473. Use of Empiric Acyclovir for Infants Compared with Published Recommendations
Session: Poster Abstract Session: Pediatric Viral Infections
Thursday, October 8, 2015
Room: Poster Hall
  • ID Week 2015 Poster PW.pdf (576.0 kB)
  • Background: Acyclovir is often used empirically for infants despite the relative rarity of Herpes Simplex Virus (HSV). Referring to publications that identify infants at increased risk for HSV infection, we evaluated empiric acyclovir use in infants at our institution. 

    Methods: A retrospective chart review was performed on infants less than 90 days of life started on acyclovir from April 2014-April 2015. Extracted data were compared with suggested management of HSV to determine appropriateness of therapy. References included the Byington et al care process model (CPM) for febrile infants, as well as the Kimberlin et al clinical guidance for infants born to mothers with HSV. 

    Results: A total of 70 records were reviewed. Of these, 39 (55.7%) were male and 31 (44.3%) were female. Patient location during acyclovir initiation included: Neonatal Intensive Care Unit (48.6%), Pediatric Intensive Care Unit (17.1%), Pediatric Acute Care Unit (17.1%), Pediatric Emergency Department (15.7%) and Newborn Nursery (1.4%). Fever or hypothermia was present in 27 (39%) of treated infants. Eighteen infants (25.7%) presented with seizures, only four of whom had an abnormal temperature. Three infants (4.3%) presented with vesicular lesions; none of these infants were febrile. Only three infants (4.3%) had positive HSV testing. One infant died from hemorrhagic HSV meningoencephalitis, one had HSV-2 viremia, and one had mucocutaneous involvement.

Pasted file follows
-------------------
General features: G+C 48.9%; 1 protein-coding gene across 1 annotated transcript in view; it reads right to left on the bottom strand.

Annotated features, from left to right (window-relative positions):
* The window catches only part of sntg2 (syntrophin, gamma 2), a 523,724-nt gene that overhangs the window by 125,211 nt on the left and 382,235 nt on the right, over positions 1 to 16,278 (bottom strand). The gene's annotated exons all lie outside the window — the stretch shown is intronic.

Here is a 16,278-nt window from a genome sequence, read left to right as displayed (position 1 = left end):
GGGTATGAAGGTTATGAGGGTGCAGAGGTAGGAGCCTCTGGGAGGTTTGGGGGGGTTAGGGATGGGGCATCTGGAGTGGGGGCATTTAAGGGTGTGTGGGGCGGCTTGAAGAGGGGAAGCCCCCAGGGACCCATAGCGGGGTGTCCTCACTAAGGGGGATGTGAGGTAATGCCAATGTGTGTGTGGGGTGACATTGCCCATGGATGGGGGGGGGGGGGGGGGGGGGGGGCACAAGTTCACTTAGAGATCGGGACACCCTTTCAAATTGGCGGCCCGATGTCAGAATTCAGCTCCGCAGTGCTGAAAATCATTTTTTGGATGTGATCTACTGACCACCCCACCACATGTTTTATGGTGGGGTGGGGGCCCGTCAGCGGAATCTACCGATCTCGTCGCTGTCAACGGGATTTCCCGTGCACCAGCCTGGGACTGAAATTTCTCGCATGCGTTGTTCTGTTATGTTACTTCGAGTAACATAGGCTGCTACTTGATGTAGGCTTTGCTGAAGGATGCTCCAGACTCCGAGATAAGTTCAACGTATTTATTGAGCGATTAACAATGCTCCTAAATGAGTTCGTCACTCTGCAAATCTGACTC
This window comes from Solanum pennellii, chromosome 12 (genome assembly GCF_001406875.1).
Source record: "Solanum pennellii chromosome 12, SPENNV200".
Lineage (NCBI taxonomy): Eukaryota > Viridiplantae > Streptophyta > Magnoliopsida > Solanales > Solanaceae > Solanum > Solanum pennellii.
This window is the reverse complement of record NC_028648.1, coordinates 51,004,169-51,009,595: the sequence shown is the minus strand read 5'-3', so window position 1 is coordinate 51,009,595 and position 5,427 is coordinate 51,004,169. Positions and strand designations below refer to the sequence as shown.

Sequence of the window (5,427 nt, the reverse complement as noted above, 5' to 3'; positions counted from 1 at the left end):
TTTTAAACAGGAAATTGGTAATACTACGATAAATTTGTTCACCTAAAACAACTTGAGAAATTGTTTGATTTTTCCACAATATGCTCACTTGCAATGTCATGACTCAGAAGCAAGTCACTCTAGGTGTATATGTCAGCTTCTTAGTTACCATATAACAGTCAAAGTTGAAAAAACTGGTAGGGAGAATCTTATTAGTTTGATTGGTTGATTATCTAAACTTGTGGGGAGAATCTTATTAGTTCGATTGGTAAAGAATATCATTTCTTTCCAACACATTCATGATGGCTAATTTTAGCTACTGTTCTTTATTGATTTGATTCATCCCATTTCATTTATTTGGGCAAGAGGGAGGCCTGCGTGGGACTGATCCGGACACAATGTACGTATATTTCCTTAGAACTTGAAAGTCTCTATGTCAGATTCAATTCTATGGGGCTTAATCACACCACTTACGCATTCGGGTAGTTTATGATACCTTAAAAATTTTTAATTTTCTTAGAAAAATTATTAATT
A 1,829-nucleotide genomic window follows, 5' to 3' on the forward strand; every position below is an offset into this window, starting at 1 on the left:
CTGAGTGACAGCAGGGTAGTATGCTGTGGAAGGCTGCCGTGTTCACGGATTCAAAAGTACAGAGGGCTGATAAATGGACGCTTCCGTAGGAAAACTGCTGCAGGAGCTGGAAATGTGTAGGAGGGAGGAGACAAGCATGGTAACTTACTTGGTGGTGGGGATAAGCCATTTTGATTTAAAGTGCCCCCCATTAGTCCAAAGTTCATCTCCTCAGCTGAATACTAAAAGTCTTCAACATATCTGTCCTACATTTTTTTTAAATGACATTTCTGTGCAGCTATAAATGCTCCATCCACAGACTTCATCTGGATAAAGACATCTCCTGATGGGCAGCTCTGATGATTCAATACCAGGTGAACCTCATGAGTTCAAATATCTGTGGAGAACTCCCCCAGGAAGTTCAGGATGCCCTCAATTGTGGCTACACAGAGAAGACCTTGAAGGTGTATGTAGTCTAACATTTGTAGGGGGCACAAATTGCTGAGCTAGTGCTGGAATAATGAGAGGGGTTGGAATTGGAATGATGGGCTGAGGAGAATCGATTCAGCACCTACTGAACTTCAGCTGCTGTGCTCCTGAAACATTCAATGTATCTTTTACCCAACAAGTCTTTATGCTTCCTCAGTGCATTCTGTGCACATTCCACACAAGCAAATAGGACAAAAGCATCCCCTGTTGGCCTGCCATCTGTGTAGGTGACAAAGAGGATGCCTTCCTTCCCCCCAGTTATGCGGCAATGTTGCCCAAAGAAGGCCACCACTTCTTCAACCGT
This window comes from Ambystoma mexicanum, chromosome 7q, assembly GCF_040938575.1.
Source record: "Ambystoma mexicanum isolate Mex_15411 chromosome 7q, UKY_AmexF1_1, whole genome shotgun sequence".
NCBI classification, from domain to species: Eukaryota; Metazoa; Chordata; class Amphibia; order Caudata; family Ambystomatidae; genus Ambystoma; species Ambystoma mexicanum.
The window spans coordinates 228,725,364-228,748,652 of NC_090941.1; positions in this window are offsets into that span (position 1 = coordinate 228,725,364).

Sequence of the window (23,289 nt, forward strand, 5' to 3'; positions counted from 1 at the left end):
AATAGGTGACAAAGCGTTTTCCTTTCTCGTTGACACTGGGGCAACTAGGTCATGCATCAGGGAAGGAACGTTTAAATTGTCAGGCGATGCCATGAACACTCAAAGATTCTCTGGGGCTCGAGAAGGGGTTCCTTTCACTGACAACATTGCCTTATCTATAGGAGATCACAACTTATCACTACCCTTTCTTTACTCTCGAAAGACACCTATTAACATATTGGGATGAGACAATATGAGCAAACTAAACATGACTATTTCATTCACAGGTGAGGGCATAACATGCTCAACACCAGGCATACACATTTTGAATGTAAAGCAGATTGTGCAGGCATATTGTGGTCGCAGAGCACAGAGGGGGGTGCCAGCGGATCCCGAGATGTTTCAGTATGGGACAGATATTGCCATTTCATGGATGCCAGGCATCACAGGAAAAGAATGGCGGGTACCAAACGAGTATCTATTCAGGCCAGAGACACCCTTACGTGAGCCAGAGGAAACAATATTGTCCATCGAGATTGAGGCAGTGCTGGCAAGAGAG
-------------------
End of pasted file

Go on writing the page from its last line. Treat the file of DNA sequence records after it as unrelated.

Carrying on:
Sixteen infants (22.9%) met guidelines for treatment for HSV as outlined by the CPM by Byington et al, but 15 out of 16 of these infants had incomplete testing (i.e. missing liver function testing, serum HSV PCR, surface swabs for HSV PCR or cerebrospinal fluid testing).

    Acyclovir was initiated for seven infants (10%) because of a maternal history of HSV infection. Two of these infants had positive testing.

    Conclusion: This retrospective chart review validates the Care Process Model created by Byington et al and the clinical guidelines by Kimberlin et al by identifying the three of 70 infants with positive HSV testing. These criteria also accurately screened out infants in whom testing was not warranted. Future efforts will focus on education of staff to reduce the use of empiric acyclovir in low-risk neonates.

    Peyton Wilson, MD1, Ashley Sutton, MD1, Christopher Falato, Pharm D2 and Ravi Jhaveri, MD, FIDSA, FPIDS1, (1)Pediatrics, University of North Carolina School of Medicine, Chapel Hill, NC, (2)University of North Carolina School of Pharmacy, Chapel Hill, NC


    P. Wilson, None

    A. Sutton, None

    C. Falato, None

    R. Jhaveri, None

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